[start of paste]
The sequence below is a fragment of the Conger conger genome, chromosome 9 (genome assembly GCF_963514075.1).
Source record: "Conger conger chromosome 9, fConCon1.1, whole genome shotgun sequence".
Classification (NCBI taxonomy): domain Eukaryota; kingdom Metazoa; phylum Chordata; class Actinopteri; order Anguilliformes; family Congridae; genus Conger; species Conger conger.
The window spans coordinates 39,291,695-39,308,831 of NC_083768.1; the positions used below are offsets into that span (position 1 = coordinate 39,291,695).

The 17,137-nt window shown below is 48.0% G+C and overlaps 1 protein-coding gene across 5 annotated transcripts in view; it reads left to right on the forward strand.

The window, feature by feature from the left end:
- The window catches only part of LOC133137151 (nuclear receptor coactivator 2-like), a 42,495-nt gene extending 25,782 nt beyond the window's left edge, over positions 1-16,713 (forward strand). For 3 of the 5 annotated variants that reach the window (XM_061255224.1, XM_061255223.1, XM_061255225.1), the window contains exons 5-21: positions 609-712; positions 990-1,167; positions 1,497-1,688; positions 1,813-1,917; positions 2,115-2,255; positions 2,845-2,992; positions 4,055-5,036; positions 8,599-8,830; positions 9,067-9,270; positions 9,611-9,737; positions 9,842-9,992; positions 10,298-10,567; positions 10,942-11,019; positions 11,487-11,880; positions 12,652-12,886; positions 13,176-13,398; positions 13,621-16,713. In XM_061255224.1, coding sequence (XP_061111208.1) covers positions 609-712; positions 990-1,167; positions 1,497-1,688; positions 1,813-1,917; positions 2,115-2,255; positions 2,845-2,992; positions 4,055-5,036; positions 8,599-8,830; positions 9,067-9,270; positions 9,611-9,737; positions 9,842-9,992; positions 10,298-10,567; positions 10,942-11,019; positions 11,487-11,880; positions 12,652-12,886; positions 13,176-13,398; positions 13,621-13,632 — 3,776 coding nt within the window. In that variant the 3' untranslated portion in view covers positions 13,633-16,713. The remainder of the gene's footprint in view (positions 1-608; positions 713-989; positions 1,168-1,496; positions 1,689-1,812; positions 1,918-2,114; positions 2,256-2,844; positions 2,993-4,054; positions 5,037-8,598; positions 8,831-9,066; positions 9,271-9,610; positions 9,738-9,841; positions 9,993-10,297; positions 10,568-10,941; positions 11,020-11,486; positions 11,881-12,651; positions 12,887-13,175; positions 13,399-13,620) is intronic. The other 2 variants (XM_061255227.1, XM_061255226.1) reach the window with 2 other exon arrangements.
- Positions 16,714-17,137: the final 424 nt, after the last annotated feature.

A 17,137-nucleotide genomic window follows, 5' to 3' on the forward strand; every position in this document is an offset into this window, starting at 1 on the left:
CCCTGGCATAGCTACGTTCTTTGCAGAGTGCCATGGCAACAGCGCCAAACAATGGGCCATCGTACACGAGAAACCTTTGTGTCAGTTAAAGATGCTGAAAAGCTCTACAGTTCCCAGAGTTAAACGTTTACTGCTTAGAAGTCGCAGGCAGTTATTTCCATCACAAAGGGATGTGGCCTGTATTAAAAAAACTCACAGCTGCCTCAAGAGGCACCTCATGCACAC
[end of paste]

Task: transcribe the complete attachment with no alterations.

The sequence below is a fragment of the Conger conger genome, chromosome 9 (genome assembly GCF_963514075.1).
Source record: "Conger conger chromosome 9, fConCon1.1, whole genome shotgun sequence".
Classification (NCBI taxonomy): domain Eukaryota; kingdom Metazoa; phylum Chordata; class Actinopteri; order Anguilliformes; family Congridae; genus Conger; species Conger conger.
The window spans coordinates 39,291,695-39,308,831 of NC_083768.1; the positions used below are offsets into that span (position 1 = coordinate 39,291,695).

The 17,137-nt window shown below is 48.0% G+C and overlaps 1 protein-coding gene across 5 annotated transcripts in view; it reads left to right on the forward strand.

The window, feature by feature from the left end:
- The window catches only part of LOC133137151 (nuclear receptor coactivator 2-like), a 42,495-nt gene extending 25,782 nt beyond the window's left edge, over positions 1-16,713 (forward strand). For 3 of the 5 annotated variants that reach the window (XM_061255224.1, XM_061255223.1, XM_061255225.1), the window contains exons 5-21: positions 609-712; positions 990-1,167; positions 1,497-1,688; positions 1,813-1,917; positions 2,115-2,255; positions 2,845-2,992; positions 4,055-5,036; positions 8,599-8,830; positions 9,067-9,270; positions 9,611-9,737; positions 9,842-9,992; positions 10,298-10,567; positions 10,942-11,019; positions 11,487-11,880; positions 12,652-12,886; positions 13,176-13,398; positions 13,621-16,713. In XM_061255224.1, coding sequence (XP_061111208.1) covers positions 609-712; positions 990-1,167; positions 1,497-1,688; positions 1,813-1,917; positions 2,115-2,255; positions 2,845-2,992; positions 4,055-5,036; positions 8,599-8,830; positions 9,067-9,270; positions 9,611-9,737; positions 9,842-9,992; positions 10,298-10,567; positions 10,942-11,019; positions 11,487-11,880; positions 12,652-12,886; positions 13,176-13,398; positions 13,621-13,632 — 3,776 coding nt within the window. In that variant the 3' untranslated portion in view covers positions 13,633-16,713. The remainder of the gene's footprint in view (positions 1-608; positions 713-989; positions 1,168-1,496; positions 1,689-1,812; positions 1,918-2,114; positions 2,256-2,844; positions 2,993-4,054; positions 5,037-8,598; positions 8,831-9,066; positions 9,271-9,610; positions 9,738-9,841; positions 9,993-10,297; positions 10,568-10,941; positions 11,020-11,486; positions 11,881-12,651; positions 12,887-13,175; positions 13,399-13,620) is intronic. The other 2 variants (XM_061255227.1, XM_061255226.1) reach the window with 2 other exon arrangements.
- Positions 16,714-17,137: the final 424 nt, after the last annotated feature.

A 17,137-nucleotide genomic window follows, 5' to 3' on the forward strand; every position in this document is an offset into this window, starting at 1 on the left:
CCCTGGCATAGCTACGTTCTTTGCAGAGTGCCATGGCAACAGCGCCAAACAATGGGCCATCGTACACGAGAAACCTTTGTGTCAGTTAAAGATGCTGAAAAGCTCTACAGTTCCCAGAGTTAAACGTTTACTGCTTAGAAGTCGCAGGCAGTTATTTCCATCACAAAGGGATGTGGCCTGTATTAAAAAAACTCACAGCTGCCTCAAGAGGCACCTCATGCACAC